Monday, July 27, 2009

"The Game - Chapter 4, Part 1"

If you haven't read Chapter 3, read that first.


Valinor Trollslayer grabbed Mort by the shoulder to keep him from continuing. The other party members stopped.

"What is it?" Teserk asked.

Valinor didn't respond. He moved in front of Mort, crouched down and examined something. He gently pulled some of the forest fauna aside and pointed to a thin string that stretched across the cart trail.

"What's that?" Mort asked.

Valinor motioned Mort back a few feet, ducked low to the ground and pulled on the wire with a finger.



Three supple branches tore through the air above the ranger's head. Knives lashed to the end of each branch sunk hilt deep into a nearby tree. Had Valinor been standing when the wire was tripped....

Mort swallowed and visibly paled. "Oh. Never mind."

"We must be getting close to the outlaw camp."

Teserk grinned. "Nothing like a few death traps to warmly welcome your visitors."

"What, you think there are more of those things?"

Valinor look askance at the now trembling farmer. "You can count on it. You stay here. I'll scout ahead a bit to see what we're up against.

"Sure. No problem. I'll just wait right here."

Valinor moved off into the woods. Mort took a few steps back into an area clear of the trees. He unintentionally stepped on a dry branch.


The farmer shot three feet into the air and fell hard on his rump. His hand landed on top of an anthill. Little red fire ants acted quickly to defend their nest and Mort leapt to his feet, squealing in pain.

Teserk laughed uncontrollably as Theadina helped the poor farmer remove the fearsome ants and treated the multitude of angry red welts that began to form on his hand.

"Now THAT was well worth this whole ordeal."


Valinor had discovered and disabled four more traps - another spring trap, a covered pit and two nooses - and bypassed two lazy sentinels before he came to the outskirts of the outlaw camp. Though he possessed ample skill, he had needed very little of it to circumvent the band's defenses. This told him two important things: first, the thieves had only marginal skill in woodcraft and second, they really didn't expect anyone to find them this deep into the woods. They were fools.

At the moment, the ranger was crouched in the shadow of a large elm at the eastern edge of the clearing that was the outlaw camp. The clearing was circular, approximately 200 feet in diameter and was dominated by a large tent towards the center. A semicircle of six smaller tents, lean-tos really, lined the forest edge close to where Valinor hid. The band's horses and cart were stationed on the western side of the open space along with the camp's latrine. The cart trail, which led to the southern point of the camp, was blocked off by a large pile of dead brush. A small stream meandered past about a hundred feet to Valinor's rear and provided the outlaws with a fresh water supply.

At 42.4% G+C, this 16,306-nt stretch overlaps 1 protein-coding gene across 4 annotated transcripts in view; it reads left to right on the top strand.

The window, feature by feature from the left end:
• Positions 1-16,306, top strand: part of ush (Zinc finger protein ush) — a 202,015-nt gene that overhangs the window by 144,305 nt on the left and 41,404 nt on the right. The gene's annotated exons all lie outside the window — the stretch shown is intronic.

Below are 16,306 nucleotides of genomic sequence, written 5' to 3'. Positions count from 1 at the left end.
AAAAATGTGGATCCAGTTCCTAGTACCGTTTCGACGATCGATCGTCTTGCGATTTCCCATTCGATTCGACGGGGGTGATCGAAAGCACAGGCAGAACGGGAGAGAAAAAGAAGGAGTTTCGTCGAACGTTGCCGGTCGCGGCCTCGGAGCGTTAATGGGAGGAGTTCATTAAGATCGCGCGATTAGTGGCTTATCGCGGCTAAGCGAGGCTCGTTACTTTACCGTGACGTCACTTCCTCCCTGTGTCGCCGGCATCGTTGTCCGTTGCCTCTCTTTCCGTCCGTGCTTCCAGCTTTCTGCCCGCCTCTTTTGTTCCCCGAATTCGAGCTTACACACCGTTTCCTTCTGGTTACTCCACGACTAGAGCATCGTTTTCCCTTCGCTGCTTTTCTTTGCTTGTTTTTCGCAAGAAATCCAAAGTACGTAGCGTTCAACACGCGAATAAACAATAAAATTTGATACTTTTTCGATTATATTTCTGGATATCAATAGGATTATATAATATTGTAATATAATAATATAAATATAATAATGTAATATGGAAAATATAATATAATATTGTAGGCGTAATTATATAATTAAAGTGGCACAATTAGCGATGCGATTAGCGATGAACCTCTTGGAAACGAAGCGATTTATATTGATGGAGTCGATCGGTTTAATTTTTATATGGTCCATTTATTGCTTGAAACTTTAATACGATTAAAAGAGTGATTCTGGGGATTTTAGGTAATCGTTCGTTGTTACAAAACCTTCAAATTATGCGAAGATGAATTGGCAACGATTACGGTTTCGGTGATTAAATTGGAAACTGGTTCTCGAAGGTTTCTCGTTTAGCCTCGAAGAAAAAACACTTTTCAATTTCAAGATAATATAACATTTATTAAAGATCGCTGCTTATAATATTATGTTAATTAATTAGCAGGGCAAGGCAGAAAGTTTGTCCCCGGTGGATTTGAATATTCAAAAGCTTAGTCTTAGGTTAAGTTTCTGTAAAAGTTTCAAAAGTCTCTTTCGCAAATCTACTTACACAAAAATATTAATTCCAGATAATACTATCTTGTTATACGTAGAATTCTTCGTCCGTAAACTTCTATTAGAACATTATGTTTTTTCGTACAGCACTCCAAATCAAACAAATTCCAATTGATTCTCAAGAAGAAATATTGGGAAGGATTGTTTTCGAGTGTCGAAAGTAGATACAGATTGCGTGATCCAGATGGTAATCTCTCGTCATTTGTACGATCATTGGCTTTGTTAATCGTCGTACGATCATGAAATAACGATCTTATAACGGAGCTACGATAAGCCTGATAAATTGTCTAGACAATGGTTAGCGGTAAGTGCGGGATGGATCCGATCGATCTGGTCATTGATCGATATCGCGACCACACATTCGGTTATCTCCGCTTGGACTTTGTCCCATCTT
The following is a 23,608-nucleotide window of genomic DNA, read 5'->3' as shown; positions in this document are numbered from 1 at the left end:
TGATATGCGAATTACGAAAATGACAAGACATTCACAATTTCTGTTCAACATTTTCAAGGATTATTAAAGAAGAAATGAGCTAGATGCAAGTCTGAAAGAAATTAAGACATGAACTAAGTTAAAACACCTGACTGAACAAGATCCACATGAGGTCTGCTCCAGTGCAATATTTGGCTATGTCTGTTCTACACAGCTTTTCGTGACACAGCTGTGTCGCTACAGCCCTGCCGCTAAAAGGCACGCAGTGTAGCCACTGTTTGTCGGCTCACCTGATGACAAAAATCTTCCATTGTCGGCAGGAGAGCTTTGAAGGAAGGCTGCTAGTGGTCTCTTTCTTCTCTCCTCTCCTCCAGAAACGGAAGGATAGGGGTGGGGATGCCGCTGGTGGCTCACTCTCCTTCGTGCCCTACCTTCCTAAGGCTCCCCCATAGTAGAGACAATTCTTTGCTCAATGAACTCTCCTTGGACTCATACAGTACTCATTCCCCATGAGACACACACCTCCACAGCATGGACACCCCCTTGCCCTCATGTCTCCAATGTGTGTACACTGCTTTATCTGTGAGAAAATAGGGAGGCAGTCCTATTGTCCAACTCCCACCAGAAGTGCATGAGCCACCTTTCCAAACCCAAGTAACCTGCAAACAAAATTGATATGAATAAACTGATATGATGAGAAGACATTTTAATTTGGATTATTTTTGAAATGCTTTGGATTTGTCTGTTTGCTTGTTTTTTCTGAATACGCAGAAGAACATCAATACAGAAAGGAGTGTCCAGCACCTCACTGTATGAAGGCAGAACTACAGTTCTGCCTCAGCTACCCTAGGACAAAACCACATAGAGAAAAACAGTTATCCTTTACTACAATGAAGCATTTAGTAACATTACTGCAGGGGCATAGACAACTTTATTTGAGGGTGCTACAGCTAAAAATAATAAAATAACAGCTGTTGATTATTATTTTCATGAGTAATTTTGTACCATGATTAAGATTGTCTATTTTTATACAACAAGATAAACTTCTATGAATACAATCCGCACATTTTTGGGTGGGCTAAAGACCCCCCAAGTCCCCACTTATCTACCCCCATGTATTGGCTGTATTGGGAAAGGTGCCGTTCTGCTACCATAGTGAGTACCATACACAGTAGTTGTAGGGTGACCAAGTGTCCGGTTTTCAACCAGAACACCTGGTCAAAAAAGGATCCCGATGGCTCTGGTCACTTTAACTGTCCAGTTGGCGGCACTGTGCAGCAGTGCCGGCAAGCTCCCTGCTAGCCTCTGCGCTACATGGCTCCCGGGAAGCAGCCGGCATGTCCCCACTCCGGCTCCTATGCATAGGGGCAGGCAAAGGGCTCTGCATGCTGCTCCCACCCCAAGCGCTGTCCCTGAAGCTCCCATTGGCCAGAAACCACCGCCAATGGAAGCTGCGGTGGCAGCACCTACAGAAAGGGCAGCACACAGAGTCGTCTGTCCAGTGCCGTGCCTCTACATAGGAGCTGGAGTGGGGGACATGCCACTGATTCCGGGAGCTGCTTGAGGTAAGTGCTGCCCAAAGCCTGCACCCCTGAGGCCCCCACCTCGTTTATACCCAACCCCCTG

Valinor counted seven men in the clearing. Two, gathered close to a fire in the exact center of the camp, were in the process of preparing supper. Two of the others were tending to the horses. The remaining three were gathered in a circle on a space of clear ground tossing dice. All had the look of bullies. They were above average in size, well muscled, and their faces were heavily lined and scarred. There was no clear leader among those he could see, so Valinor made several educated assumptions. There were more men than tents, so every tent had to be shared. By their size, the ranger estimated two men per tent. The leader, of course, would get the luxury of the large center tent to himself. That made a total of thirteen: twelve outlaws and one leader.

Valinor made some quick mental calculations. He saw seven men currently, had passed two sentinels and had killed one in the form of the assassin earlier in the day. That made ten. Valinor counted horses. There were twelve he assumed belonged to the band, plus a giant of a horse that must have been Mort's 'Mammoth'. Add the horse they had recovered in the forest and the number matched up with his estimate of the band's strength. Given that the leader was relaxing in his tent, that still left two of the outlaws unaccounted for.

A small rustle of branches behind him was all the warning Valinor got. He hit the ground and held his breath, not daring to move. Two pair of well-worn leather boots walked to the edge of the clearing from deeper in the forest, stopping not five feet from where the ranger lay.

"Aw, spit! They done started the game without us."

"Well, what did you expect, Dawson? They weren't going wait for our patrol shift to end."

The man called Dawson turned his head and spat to the ground. The spittle hit Valinor's arm. He resisted the urge to wipe the foul fluid away.

"What's with these stupid patrols anyway? We already got two sentries posted, an' they sleep most o' the time anyway. What do we need to be walkin' around fer? Broadbent's getting' paranoid!"

"Stop your complaining, Dawson. It's just a two-hour shift. Dinner will still be hot when we get done. Broadbent knows what he's doing. Do you want those gnolls to come upon us unawares?"

"Aw, spit! We ain't seen hide nor hair o' them things for weeks. I says we chased 'em off for good last time. Broadbent's wastin' my time."